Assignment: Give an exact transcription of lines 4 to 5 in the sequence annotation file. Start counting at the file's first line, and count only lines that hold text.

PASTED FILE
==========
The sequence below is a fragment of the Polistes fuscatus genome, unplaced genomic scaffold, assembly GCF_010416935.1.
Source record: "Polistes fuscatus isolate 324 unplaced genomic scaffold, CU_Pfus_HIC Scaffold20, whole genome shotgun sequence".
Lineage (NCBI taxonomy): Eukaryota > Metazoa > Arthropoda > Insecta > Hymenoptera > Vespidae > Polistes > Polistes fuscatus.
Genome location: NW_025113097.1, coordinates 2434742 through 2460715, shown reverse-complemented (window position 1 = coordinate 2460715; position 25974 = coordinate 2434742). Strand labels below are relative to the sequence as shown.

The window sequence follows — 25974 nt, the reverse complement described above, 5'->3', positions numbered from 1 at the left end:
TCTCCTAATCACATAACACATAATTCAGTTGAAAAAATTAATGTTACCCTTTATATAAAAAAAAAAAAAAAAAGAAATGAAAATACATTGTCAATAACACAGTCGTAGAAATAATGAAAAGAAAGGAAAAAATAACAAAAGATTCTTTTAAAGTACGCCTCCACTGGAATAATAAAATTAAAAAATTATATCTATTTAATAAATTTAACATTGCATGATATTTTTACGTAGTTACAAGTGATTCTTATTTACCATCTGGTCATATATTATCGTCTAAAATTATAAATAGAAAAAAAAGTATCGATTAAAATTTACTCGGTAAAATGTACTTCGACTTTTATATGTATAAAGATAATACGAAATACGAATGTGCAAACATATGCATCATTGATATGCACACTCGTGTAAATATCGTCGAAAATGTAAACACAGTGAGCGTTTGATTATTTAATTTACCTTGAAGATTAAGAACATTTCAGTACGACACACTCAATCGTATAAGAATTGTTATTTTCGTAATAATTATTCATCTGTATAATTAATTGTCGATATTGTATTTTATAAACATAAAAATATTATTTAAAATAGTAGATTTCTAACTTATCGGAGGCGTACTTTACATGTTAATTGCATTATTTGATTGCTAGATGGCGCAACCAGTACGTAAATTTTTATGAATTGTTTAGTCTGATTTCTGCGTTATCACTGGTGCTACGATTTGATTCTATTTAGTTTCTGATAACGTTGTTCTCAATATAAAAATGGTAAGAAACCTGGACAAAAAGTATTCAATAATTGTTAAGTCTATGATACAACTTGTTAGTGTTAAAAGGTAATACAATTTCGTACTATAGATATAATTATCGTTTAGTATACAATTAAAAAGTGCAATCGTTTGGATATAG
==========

Genome location: NW_025113097.1, coordinates 2434742 through 2460715, shown reverse-complemented (window position 1 = coordinate 2460715; position 25974 = coordinate 2434742). Strand labels below are relative to the sequence as shown.

The window sequence follows — 25974 nt, the reverse complement described above, 5'->3', positions numbered from 1 at the left end: